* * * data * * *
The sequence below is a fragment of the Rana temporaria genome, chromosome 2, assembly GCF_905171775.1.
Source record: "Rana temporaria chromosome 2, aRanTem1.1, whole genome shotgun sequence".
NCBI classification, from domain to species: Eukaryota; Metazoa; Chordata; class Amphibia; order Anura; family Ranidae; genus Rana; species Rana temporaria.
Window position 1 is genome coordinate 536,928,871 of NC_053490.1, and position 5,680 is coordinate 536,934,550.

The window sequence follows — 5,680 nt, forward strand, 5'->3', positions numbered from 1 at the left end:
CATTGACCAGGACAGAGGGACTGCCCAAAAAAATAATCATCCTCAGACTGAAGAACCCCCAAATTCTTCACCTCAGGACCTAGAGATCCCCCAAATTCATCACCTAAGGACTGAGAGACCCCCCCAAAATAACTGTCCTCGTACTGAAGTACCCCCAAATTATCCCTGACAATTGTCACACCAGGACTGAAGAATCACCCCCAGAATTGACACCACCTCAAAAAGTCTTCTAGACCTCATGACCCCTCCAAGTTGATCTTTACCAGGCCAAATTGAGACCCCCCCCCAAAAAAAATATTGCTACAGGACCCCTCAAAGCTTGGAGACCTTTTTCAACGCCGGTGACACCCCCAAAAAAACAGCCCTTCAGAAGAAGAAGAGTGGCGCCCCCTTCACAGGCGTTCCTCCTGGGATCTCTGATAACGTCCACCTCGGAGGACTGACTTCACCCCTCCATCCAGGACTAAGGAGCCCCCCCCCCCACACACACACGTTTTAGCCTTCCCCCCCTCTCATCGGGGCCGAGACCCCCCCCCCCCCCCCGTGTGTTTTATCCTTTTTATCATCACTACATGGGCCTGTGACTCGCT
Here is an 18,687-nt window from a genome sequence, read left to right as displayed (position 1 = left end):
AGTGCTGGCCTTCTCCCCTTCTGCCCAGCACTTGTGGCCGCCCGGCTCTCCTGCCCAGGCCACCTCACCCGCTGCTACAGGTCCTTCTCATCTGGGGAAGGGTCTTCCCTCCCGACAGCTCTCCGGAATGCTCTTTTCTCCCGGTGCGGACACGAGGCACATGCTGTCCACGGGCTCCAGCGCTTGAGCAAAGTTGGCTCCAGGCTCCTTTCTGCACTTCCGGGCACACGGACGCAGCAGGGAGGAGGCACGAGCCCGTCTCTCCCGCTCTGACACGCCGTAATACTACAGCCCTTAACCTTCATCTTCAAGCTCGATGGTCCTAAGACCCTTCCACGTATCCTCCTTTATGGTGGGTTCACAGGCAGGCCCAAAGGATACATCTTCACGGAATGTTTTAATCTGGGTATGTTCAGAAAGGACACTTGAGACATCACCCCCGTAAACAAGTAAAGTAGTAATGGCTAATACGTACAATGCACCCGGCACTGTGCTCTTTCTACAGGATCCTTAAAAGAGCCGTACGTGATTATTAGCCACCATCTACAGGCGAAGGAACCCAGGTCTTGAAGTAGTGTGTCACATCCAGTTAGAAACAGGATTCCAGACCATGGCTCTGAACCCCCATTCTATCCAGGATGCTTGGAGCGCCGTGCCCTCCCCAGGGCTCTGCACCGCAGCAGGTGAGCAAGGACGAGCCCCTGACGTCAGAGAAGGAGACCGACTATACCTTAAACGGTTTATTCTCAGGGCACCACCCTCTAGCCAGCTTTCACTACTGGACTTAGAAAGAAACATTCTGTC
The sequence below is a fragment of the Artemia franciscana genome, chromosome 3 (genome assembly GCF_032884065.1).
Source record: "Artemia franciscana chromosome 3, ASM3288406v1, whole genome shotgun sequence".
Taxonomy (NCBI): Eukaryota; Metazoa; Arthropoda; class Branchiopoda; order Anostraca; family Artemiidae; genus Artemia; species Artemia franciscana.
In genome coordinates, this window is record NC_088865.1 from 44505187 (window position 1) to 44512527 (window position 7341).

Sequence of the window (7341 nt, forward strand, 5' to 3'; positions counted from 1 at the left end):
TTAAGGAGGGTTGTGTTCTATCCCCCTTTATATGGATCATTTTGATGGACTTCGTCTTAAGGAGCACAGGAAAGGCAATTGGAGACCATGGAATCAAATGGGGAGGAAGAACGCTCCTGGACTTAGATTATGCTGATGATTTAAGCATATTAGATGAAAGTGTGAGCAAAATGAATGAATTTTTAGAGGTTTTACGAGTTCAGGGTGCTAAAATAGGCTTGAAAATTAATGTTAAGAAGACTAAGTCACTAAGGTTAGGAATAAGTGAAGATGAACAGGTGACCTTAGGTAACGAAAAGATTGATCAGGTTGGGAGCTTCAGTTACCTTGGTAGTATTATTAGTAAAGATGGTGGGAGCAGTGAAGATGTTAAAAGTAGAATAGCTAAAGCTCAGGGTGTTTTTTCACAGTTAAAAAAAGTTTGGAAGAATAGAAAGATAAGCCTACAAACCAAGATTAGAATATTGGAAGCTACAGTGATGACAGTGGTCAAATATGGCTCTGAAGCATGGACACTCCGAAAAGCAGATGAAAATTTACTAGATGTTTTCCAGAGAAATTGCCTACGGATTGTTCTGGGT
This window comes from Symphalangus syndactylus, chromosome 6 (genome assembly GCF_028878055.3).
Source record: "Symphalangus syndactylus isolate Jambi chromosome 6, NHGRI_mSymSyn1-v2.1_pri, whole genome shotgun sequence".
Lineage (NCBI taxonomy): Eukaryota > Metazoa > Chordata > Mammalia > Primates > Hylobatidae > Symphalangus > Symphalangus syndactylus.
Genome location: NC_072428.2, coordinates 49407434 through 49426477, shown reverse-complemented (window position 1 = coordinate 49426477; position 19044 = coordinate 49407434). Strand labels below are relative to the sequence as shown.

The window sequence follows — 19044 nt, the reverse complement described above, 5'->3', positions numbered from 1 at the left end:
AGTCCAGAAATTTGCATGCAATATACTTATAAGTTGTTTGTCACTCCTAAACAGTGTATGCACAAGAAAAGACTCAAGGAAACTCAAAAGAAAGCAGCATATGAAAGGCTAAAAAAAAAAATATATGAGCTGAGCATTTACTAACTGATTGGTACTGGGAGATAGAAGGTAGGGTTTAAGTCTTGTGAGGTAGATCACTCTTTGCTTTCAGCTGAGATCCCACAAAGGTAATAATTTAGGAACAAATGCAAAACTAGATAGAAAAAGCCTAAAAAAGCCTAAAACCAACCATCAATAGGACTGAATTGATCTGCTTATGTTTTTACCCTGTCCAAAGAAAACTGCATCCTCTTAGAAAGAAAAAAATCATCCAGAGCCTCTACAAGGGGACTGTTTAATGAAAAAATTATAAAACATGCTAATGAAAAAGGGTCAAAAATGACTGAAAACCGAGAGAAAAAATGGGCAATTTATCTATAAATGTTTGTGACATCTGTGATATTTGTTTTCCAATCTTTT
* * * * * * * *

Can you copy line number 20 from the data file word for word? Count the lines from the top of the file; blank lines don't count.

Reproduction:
AGTCCAGAAATTTGCATGCAATATACTTATAAGTTGTTTGTCACTCCTAAACAGTGTATGCACAAGAAAAGACTCAAGGAAACTCAAAAGAAAGCAGCATATGAAAGGCTAAAAAAAAAAATATATGAGCTGAGCATTTACTAACTGATTGGTACTGGGAGATAGAAGGTAGGGTTTAAGTCTTGTGAGGTAGATCACTCTTTGCTTTCAGCTGAGATCCCACAAAGGTAATAATTTAGGAACAAATGCAAAACTAGATAGAAAAAGCCTAAAAAAGCCTAAAACCAACCATCAATAGGACTGAATTGATCTGCTTATGTTTTTACCCTGTCCAAAGAAAACTGCATCCTCTTAGAAAGAAAAAAATCATCCAGAGCCTCTACAAGGGGACTGTTTAATGAAAAAATTATAAAACATGCTAATGAAAAAGGGTCAAAAATGACTGAAAACCGAGAGAAAAAATGGGCAATTTATCTATAAATGTTTGTGACATCTGTGATATTTGTTTTCCAATCTTTT